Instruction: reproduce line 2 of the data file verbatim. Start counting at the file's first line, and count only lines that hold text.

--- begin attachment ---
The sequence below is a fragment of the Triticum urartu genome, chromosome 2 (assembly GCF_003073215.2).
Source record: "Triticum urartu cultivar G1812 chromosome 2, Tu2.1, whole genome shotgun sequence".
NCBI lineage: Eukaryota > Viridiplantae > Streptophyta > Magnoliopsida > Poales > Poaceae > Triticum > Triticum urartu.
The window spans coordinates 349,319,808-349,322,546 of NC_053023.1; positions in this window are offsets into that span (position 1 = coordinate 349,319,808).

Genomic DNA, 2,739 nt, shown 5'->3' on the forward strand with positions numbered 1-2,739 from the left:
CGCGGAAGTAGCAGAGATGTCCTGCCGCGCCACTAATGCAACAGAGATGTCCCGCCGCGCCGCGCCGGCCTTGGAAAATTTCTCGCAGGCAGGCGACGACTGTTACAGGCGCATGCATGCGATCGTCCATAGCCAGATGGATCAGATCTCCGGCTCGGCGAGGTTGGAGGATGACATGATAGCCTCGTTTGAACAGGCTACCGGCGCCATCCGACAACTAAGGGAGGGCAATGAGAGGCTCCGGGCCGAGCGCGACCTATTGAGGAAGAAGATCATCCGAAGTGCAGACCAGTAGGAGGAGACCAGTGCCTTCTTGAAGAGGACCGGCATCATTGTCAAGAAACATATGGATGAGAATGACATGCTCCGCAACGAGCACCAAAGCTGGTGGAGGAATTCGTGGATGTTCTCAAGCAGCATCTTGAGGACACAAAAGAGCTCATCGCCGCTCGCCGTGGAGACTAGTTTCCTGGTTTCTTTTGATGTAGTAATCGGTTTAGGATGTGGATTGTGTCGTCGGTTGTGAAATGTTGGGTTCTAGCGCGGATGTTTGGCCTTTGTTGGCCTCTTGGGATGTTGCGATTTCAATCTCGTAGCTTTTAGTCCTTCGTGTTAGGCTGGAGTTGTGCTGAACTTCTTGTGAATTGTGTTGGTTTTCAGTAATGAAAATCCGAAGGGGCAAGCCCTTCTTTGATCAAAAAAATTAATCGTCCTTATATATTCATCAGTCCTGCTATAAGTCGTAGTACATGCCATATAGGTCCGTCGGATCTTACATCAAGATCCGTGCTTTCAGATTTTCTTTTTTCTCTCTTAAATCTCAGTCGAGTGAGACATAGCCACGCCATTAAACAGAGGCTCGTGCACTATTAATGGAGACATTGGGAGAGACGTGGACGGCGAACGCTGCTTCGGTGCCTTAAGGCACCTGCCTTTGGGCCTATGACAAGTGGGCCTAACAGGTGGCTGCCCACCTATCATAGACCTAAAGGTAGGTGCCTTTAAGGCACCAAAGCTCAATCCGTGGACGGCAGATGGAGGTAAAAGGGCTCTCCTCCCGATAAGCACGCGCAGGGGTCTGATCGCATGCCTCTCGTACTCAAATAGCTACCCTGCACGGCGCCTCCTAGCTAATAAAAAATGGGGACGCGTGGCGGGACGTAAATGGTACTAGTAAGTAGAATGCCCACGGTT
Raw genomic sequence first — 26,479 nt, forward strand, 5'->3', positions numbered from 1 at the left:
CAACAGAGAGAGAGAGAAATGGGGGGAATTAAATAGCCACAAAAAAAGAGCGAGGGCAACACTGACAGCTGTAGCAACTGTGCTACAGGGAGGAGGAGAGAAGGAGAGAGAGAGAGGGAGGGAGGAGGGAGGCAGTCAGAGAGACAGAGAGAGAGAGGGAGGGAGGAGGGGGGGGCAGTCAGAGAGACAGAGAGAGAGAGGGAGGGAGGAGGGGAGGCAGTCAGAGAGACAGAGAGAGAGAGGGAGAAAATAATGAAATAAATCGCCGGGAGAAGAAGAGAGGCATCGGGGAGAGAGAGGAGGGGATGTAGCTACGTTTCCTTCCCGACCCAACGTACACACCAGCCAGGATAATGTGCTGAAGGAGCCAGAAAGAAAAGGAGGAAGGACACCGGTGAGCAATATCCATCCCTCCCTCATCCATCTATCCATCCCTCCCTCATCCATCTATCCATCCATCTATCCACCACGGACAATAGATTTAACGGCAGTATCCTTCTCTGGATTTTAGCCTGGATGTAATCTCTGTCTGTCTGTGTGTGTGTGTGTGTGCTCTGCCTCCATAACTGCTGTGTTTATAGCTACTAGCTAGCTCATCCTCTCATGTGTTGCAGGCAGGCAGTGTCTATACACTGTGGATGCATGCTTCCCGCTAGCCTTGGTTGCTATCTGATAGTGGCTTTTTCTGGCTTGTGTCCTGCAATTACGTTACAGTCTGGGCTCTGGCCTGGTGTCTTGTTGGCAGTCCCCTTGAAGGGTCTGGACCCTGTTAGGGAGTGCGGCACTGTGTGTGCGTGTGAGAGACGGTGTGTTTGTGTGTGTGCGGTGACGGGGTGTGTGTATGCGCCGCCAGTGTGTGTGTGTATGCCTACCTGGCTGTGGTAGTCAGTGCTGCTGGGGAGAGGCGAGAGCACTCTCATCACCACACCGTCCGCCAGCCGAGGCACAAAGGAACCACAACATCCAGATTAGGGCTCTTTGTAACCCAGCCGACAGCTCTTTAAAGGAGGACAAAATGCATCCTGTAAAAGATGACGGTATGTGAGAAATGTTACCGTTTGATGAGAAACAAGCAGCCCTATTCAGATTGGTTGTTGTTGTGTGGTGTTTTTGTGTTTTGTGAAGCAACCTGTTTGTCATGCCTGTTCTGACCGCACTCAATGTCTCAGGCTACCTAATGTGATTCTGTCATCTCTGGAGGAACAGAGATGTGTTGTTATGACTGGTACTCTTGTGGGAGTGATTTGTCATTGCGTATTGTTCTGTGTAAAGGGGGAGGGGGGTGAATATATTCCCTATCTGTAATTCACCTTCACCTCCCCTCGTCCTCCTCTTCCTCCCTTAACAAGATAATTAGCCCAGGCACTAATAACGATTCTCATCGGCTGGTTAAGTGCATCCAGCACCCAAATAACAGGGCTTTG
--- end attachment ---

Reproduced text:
Source record: "Triticum urartu cultivar G1812 chromosome 2, Tu2.1, whole genome shotgun sequence".